On the Causes of Economic Growth: The Lessons of History

On the Causes of Economic Growth: The Lessons of History

On the Causes of Economic Growth: The Lessons of History

On the Causes of Economic Growth: The Lessons of History

Excerpt

The following pages will analyze the period running from the birth of the first civilizations up to the mid-20th century and will attempt to extract from the empirical data an alternative to orthodox explanations of the causes of economic growth. The book will concentrate on the nations in Europe, East Asia, and North America that attained the fastest rates of growth and had the most influence on world affairs.

It will be argued that there is a missing factor, one which has been largely overlooked by economists and social scientists, that is fundamentally responsible for the generation of economic growth. It will be held that this factor is intimately linked to the manufacturing sector.

Manufacturing shall be understood as every economic activity that does not fall in the category of primary sector activities, construction, and services. The traditional division of economic sectors is not compatible with the purposes of this essay. Traditionally, the economy has been divided into three sectors and the secondary sector has been identified with industry. Orthodox definitions of industry include a mixture of several components. The most important is manufacturing, but it is accompanied by construction, mining, and in some cases even by transportation and telecommunications. Under the orthodox division of sectors, manufacturing does not have a place of its own because prevailing economic theories do not assign manufacturing a predominant role in the generation of economic growth.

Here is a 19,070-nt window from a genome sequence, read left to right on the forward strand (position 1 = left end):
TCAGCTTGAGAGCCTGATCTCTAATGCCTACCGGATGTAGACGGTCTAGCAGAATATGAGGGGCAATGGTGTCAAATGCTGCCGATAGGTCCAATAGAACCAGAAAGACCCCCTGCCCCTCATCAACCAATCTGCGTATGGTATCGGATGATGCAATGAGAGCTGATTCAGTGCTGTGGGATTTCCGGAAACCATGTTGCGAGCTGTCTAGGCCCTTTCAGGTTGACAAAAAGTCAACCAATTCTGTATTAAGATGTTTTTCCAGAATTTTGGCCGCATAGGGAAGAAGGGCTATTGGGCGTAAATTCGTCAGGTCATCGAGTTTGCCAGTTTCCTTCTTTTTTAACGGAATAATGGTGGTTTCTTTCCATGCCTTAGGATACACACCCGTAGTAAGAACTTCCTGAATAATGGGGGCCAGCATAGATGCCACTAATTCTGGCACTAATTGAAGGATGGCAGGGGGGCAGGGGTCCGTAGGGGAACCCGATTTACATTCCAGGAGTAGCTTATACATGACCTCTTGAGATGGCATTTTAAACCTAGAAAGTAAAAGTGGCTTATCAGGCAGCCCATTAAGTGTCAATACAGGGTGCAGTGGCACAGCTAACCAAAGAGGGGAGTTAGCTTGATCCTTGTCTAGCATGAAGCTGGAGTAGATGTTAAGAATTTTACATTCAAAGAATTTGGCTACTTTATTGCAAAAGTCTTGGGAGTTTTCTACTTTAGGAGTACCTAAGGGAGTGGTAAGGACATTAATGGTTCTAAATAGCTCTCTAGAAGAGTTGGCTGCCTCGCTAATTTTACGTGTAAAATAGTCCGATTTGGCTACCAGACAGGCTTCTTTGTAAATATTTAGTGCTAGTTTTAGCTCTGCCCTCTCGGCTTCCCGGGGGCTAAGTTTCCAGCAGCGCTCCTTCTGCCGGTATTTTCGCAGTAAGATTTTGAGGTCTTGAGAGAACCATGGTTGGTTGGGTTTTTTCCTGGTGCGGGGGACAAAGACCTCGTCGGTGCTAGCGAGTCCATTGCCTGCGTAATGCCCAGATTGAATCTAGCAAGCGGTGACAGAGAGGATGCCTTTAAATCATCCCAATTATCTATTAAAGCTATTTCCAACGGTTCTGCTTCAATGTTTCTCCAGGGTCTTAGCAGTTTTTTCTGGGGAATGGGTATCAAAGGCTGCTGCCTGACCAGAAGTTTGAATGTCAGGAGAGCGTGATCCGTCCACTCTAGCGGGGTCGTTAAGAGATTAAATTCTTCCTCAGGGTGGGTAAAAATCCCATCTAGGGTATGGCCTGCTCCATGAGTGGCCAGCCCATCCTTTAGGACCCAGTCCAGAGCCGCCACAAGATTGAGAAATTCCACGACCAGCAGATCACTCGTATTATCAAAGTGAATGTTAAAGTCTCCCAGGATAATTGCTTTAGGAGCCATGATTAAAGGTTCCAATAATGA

For the purposes of this book, manufacturing will be classified separately, mining shall be included in the primary sector, construction will be placed in a separate category, and services will continue to remain independent. The term “manufacturing” will therefore not be utilized as synonymous to industry. The word “industry” will be avoided as much as possible. The term “factory,” however, will be utilized as a synonym of manufacturing.

Throughout most of history, manufacturing took place mostly at the household level and in workshops. It was only in the 19th century that a few nations began to produce a large share of their manufacturing output in factories. The term “factory” will nonetheless be utilized to refer to all of manufacturing production, even when this type of production . . .

Author Advanced search

Oops!

An unknown error has occurred. Please click the button below to reload the page. If the problem persists, please try again in a little while.